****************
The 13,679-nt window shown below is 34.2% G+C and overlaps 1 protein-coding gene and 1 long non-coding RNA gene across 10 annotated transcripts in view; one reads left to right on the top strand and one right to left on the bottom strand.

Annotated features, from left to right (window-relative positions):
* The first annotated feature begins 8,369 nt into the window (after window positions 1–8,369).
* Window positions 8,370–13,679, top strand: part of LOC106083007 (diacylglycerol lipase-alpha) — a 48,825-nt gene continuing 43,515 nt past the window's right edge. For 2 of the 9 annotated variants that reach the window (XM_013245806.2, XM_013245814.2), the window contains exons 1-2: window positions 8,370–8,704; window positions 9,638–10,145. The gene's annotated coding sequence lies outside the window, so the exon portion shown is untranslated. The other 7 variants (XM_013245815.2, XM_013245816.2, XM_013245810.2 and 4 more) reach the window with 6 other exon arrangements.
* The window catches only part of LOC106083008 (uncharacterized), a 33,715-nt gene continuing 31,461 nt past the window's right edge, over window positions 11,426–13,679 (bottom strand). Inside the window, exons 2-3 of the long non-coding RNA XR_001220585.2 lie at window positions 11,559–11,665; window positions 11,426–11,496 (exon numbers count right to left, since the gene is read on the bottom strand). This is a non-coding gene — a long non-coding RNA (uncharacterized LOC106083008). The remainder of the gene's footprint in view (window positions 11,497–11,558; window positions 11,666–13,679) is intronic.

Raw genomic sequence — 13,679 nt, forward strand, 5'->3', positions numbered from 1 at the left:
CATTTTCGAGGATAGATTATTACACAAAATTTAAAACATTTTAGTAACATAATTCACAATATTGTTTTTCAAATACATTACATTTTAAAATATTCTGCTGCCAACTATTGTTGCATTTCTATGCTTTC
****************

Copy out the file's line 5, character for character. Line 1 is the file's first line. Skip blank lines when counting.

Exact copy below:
* The window catches only part of LOC106083008 (uncharacterized), a 33,715-nt gene continuing 31,461 nt past the window's right edge, over window positions 11,426–13,679 (bottom strand). Inside the window, exons 2-3 of the long non-coding RNA XR_001220585.2 lie at window positions 11,559–11,665; window positions 11,426–11,496 (exon numbers count right to left, since the gene is read on the bottom strand). This is a non-coding gene — a long non-coding RNA (uncharacterized LOC106083008). The remainder of the gene's footprint in view (window positions 11,497–11,558; window positions 11,666–13,679) is intronic.